The Crown Liquor Saloon in Belfast (est 1849) has been described as the finest example of Victorian Gothic décor to be found anywhere

Robb's - Belfast Telegraph 6 Mar 1970
The Inn, the Jailhouse and Robb’s Department Store, Belfast

The surprising history of Robb’s Department Store in Belfast’s Castle Place includes a famous Belfast inn, a rebellion and a jailhouse.

Ardglass in harbour
Ardglass, County Down – Battles, Tower Houses and Herrings

Ardglass is a peaceful little village 34 miles from Belfast with a picturesque harbour, a healthy fishing industry & a turbulent history

Linen Hall bookshelves and window seats
The Linen Hall Library-A History of Education, Philanthropy & Rebellion

The Linen Hall Library grew from the Belfast Reading Society established in 1788. It’s history embraces Learning, Philanthropy and Rebellion.

The Altar and Felix Piccione paintings
St Malachy’s Church – “Strangers will look with admiration”

Saint Malachy’s Church in Belfast is a Grade A listed building near the heart of the city noted for it’s stunning design.

Bodies Illustration at the scene Belfast Telegraph 13th March 1890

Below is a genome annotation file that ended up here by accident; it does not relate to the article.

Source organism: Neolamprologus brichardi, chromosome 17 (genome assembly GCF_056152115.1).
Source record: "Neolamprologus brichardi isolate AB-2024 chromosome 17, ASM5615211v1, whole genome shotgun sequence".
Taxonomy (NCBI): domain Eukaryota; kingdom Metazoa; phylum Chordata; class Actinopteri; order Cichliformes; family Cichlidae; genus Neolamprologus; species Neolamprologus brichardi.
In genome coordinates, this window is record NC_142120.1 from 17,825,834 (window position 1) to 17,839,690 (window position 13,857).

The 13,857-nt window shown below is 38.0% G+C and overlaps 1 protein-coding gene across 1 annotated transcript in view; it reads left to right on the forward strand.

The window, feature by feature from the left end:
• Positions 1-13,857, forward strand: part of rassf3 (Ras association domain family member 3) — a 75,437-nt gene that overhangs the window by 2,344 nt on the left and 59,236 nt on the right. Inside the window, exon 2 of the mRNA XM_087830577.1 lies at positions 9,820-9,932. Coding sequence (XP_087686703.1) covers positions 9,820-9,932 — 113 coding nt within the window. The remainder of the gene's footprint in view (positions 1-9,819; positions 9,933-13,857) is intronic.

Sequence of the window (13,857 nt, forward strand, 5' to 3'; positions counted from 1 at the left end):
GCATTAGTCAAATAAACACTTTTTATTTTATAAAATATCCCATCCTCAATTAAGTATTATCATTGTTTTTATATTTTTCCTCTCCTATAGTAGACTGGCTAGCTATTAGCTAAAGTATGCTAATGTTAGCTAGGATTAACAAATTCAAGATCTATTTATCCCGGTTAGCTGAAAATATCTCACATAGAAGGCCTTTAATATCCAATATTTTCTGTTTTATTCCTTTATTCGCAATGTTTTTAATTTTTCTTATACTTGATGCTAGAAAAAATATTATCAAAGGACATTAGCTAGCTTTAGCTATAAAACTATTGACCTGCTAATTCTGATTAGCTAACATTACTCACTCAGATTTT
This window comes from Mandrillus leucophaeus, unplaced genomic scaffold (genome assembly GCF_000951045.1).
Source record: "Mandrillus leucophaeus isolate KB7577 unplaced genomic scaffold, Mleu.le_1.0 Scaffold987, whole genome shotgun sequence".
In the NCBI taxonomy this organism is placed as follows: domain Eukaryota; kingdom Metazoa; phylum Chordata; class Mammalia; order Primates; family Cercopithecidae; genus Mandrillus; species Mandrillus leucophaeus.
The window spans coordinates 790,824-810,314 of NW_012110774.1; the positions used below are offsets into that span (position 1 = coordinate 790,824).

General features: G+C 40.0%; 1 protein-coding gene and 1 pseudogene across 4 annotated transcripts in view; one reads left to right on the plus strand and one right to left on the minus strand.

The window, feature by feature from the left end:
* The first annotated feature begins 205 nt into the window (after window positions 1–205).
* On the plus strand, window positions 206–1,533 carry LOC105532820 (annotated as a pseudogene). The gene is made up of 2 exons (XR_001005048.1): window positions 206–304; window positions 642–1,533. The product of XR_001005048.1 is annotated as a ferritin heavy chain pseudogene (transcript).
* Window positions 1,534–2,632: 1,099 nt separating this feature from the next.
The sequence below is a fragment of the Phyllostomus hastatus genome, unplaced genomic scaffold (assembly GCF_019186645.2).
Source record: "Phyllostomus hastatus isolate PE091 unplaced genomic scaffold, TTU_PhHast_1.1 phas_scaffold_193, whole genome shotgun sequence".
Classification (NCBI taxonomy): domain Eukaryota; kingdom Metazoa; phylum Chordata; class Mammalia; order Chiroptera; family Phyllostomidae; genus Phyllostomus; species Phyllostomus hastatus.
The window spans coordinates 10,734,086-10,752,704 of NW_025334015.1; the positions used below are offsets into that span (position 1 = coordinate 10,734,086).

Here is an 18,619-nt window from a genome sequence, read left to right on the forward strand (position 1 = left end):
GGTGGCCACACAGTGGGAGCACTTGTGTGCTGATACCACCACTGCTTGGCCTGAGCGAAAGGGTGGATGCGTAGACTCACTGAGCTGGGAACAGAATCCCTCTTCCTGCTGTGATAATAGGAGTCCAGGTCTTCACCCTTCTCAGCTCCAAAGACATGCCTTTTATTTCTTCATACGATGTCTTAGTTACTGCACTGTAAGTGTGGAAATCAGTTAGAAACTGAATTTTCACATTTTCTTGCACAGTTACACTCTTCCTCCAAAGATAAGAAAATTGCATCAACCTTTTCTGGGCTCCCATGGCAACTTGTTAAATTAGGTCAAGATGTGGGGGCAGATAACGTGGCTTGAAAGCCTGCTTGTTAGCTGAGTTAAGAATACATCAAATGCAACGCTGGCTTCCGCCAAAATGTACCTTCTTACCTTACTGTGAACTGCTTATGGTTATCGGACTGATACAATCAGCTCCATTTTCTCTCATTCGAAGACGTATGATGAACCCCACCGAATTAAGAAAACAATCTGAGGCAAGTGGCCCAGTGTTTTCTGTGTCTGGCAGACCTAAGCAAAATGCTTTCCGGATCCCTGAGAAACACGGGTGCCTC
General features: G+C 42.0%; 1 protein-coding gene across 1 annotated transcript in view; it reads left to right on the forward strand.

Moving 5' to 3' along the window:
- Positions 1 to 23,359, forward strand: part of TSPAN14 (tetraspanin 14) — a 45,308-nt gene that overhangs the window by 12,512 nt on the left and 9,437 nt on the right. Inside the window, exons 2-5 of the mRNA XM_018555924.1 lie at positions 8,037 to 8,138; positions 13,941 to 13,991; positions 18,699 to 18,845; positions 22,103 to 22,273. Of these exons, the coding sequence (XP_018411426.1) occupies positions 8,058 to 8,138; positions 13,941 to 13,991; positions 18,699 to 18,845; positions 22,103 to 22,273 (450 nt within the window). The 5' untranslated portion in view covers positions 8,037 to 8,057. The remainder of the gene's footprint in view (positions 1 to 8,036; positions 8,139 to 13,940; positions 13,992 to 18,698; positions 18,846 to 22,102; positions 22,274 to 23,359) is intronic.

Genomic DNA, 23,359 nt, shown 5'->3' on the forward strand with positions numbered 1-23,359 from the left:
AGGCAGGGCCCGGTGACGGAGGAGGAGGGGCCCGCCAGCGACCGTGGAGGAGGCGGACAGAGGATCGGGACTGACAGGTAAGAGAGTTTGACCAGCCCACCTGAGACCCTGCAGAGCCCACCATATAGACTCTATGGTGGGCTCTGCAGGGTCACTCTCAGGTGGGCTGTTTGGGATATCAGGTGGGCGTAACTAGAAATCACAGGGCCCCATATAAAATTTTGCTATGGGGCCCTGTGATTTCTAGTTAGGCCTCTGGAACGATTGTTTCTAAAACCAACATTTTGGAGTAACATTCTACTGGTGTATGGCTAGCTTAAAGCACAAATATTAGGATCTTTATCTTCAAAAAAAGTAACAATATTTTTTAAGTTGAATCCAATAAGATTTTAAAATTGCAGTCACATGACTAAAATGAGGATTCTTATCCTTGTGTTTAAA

Nora’s Grave – A True Story of Love & Death

The love story of Nora Tattersall & George Arthur and their tragic deaths on the Cavehill, County Antrim in 1890 resonates to this day

Belfast Long Bridge crossed the River Lagan between 1688 and 1841
Unusual Laws in Old Belfast 1613 – 1816

A look at some of the laws & regulations of old Belfast Town that may appear very unusual or strange to modern eyes.

Headstone and Trees
Shankill Graveyard – A Fascinating History

Shankill Graveyard has a fascinating 1,500 year history featuring St Patrick, plagues, famine, a bullaun stone & Resurrection Men

View towards Belfast
A Walk on Carnmoney Hill, County Antrim

Carnmoney Hill, 6 miles north of Belfast, rises to a height of 761ft allowing beautiful views over the city, shoreline and Belfast Lough.

Wedding Rings
Rules for a Happy Marriage – Published in 1858

Marriage guidance for husband and wife, published in 1858, in the form of a dozen rules to ensure a happy marriage

Bewitched Cow
The Prosecution of the Carnmoney Witch

The true story of ‘white witch’ Mary Butters, her attempt to cure a bewitched cow and her subsequent prosecution in court.

Ligoniel Village Sign